My mentor’s advice was sound, at least in simple cases. The problem was that, especially in complicated cases, the chronology or timeline–which in those days was always done on paper—quickly became so long and complicated. As the case progressed, it tended to collapse of its own weight. To make it usable, you had to either put everything on the timeline or risk putting too little on it. Either way, you risked making it incomprehensible or irrelevant. Trying to use it in the courtroom (or anyplace else for that matter) was difficult. As a result, I gradually moved away from and forgot about the value of timelines.
The highest and best use of AI is where AI is combined with human intelligence to get the best of both worlds. This lets AI do what it does best: search through a large number of data points, find things like hidden patterns, and “learn” from previous applications. AI frees humans to do what they do best: use experience, knowledge, and insight to see nuanced connections, and use lateral and system thinking.…
Continue Reading BlackBoiler Maximizes AI/Human Interaction For Contract Negotiations
Technology can solve many practical problems we face as lawyers if we only will think about the problem and apply technology in innovative ways. This was recently brought home to me in a serendipitous conversation with a lawyer and an expert.
For many years, I was a mass tort lawyer, often defending cases involving a single incident with multiple injuries, property damage and fatalities. A catastrophic fire. A deadly building collapse. A massive explosion.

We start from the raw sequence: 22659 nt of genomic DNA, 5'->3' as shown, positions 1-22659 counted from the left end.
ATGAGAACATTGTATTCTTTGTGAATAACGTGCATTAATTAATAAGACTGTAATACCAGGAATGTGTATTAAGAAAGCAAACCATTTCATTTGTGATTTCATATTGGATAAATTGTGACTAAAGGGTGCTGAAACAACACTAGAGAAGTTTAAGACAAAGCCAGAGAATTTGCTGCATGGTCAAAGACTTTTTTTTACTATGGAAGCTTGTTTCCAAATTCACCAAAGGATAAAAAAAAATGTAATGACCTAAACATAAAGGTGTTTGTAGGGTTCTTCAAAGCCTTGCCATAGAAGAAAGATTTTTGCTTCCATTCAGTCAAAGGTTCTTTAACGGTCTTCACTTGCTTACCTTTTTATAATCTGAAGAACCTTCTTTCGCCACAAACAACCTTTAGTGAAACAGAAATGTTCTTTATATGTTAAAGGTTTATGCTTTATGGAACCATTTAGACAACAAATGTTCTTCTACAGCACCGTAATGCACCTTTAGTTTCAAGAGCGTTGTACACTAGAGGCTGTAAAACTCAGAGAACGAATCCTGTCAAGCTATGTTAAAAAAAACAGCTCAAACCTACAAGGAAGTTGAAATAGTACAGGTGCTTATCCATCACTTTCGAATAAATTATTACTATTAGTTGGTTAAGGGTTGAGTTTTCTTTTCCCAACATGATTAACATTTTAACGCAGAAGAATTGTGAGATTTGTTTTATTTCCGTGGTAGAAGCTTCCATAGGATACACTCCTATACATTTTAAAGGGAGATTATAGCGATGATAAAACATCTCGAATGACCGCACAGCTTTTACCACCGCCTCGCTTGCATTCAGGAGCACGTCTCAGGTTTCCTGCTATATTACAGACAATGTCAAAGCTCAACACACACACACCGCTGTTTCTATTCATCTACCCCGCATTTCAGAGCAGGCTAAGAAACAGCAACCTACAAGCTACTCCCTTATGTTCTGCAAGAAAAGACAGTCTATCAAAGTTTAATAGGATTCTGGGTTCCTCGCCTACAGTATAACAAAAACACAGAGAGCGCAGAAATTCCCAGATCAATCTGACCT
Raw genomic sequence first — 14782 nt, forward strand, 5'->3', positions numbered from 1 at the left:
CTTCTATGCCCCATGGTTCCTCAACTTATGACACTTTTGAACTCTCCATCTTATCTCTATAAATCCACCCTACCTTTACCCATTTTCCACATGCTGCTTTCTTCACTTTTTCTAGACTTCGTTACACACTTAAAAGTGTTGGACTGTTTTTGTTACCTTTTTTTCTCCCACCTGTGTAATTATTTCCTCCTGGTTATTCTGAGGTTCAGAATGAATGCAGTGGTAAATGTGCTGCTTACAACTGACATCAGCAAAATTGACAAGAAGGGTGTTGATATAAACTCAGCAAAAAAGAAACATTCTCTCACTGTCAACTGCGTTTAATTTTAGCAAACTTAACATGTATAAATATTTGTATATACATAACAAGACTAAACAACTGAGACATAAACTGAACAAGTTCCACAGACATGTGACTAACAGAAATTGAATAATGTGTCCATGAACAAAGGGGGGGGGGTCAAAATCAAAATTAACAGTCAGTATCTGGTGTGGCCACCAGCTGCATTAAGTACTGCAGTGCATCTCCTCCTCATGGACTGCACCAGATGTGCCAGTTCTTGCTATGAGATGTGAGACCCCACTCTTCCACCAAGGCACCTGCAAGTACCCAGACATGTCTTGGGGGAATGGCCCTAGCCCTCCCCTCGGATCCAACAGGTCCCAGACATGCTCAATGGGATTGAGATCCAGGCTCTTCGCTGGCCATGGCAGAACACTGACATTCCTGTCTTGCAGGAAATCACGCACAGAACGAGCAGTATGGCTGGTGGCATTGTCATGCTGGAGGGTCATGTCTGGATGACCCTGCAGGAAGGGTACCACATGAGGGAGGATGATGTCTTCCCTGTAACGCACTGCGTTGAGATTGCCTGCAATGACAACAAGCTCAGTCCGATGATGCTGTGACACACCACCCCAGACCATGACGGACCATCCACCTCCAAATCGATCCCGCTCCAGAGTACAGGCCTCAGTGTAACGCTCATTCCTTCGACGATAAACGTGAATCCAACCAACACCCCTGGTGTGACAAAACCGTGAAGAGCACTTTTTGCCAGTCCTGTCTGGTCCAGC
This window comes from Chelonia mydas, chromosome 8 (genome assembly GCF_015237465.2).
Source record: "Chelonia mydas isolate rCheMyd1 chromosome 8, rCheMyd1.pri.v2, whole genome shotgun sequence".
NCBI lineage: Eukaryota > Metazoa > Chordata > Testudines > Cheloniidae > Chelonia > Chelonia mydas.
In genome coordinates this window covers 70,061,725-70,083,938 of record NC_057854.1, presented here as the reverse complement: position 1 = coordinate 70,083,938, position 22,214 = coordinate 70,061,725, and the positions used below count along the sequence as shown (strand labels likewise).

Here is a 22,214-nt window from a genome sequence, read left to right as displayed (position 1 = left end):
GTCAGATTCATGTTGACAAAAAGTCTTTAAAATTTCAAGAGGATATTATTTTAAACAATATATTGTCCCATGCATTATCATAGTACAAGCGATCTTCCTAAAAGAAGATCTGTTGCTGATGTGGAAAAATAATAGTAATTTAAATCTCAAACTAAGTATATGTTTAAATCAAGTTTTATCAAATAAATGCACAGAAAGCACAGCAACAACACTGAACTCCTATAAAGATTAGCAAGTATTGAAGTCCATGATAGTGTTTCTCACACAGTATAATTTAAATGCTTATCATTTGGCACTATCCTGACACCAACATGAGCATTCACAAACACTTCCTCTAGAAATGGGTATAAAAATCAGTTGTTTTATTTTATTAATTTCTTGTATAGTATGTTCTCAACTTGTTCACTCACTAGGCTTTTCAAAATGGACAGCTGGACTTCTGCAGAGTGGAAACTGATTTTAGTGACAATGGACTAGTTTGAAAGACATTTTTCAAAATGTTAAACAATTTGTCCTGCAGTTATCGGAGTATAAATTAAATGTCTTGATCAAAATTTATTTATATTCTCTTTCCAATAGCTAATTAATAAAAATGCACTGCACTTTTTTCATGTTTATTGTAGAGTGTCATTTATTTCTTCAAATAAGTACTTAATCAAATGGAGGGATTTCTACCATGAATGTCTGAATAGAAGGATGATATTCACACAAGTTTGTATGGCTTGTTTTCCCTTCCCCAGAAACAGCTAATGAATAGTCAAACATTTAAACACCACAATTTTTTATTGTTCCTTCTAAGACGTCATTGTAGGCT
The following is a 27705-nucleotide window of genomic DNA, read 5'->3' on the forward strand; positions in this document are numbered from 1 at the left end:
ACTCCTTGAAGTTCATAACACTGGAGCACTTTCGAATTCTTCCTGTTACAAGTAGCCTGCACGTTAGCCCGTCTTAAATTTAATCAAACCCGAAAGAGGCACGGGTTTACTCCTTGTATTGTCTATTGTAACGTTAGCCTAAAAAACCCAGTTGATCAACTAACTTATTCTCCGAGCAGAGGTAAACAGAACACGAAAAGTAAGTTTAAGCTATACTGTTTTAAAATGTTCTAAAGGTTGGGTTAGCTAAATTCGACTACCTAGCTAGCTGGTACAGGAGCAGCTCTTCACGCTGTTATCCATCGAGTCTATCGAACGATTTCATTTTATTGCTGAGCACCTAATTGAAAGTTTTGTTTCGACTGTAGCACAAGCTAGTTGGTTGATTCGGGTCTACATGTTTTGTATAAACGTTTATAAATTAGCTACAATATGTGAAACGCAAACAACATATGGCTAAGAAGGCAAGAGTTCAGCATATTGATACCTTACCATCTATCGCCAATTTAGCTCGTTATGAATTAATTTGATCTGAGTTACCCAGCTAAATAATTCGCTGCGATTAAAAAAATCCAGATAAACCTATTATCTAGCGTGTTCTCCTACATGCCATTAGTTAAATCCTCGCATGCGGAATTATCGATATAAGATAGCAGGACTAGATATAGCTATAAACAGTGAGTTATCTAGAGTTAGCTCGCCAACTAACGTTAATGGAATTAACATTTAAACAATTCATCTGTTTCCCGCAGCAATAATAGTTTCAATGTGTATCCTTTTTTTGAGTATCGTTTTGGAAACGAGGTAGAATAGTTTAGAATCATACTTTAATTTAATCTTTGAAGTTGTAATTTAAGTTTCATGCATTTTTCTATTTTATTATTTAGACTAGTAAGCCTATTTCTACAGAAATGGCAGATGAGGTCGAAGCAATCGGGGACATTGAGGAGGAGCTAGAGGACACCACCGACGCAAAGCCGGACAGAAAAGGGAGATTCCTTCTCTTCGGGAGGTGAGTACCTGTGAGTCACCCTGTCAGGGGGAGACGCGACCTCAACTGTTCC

In most cases, the entities who end up being defendants in the resulting litigation rarely know of their involvement or potential involvement until months or even years after the event occurs. The practical result: those entities do not have the opportunity to have their experts inspect the scene and do a critical scene evaluation while the evidence is fresh and the least disturbed.…
Continue Reading Technology Solves Mass Tort Dilemma
I recently had the opportunity to try out and use an IPEVO VZ-X Wireless, HDMI & USB 8MP Document Camera. Document cameras are the overhead projectors of today. They enable you to show on your computer screen or through a projector a real-time image of whatever on which you focus the camera. With apps, you can then generally annotate the image, draw on it, or even add text.…
Continue Reading There’s Still a Place for Document Review Cameras
The giant legal services provider, LexisNexis and Knowable, one of the leaders in enterprise contract intelligence, today announced that they have entered into an joint venture agreement. Knowable was spun off from Axiom Global Inc. in February 2019. Mark Harris and Alec Guettel, Axiom’s co-founders, will lead Knowable as CEO and CFO respectively.
Knowable provides machine-learning enabled contract data analytics and related contract intelligence solutions. Knowable’s products allow their corporate clients to peer deeply into the contract relationships and gain greater understandings of their business activities, risks, and values. Knowable essentially converts the massive amount of non-structured data in its clients’ contracts that are often in non searchable PDF format and which frequently contain arcane and non standardized prose. By converting this language into structured data, Knowable helps its clients understand the vast amount of information in their contracts, providing a global view of risks, obligations, entitlements and compliance. It can also enlighten exposures created by contracts as well as businesses opportunities, says Harris.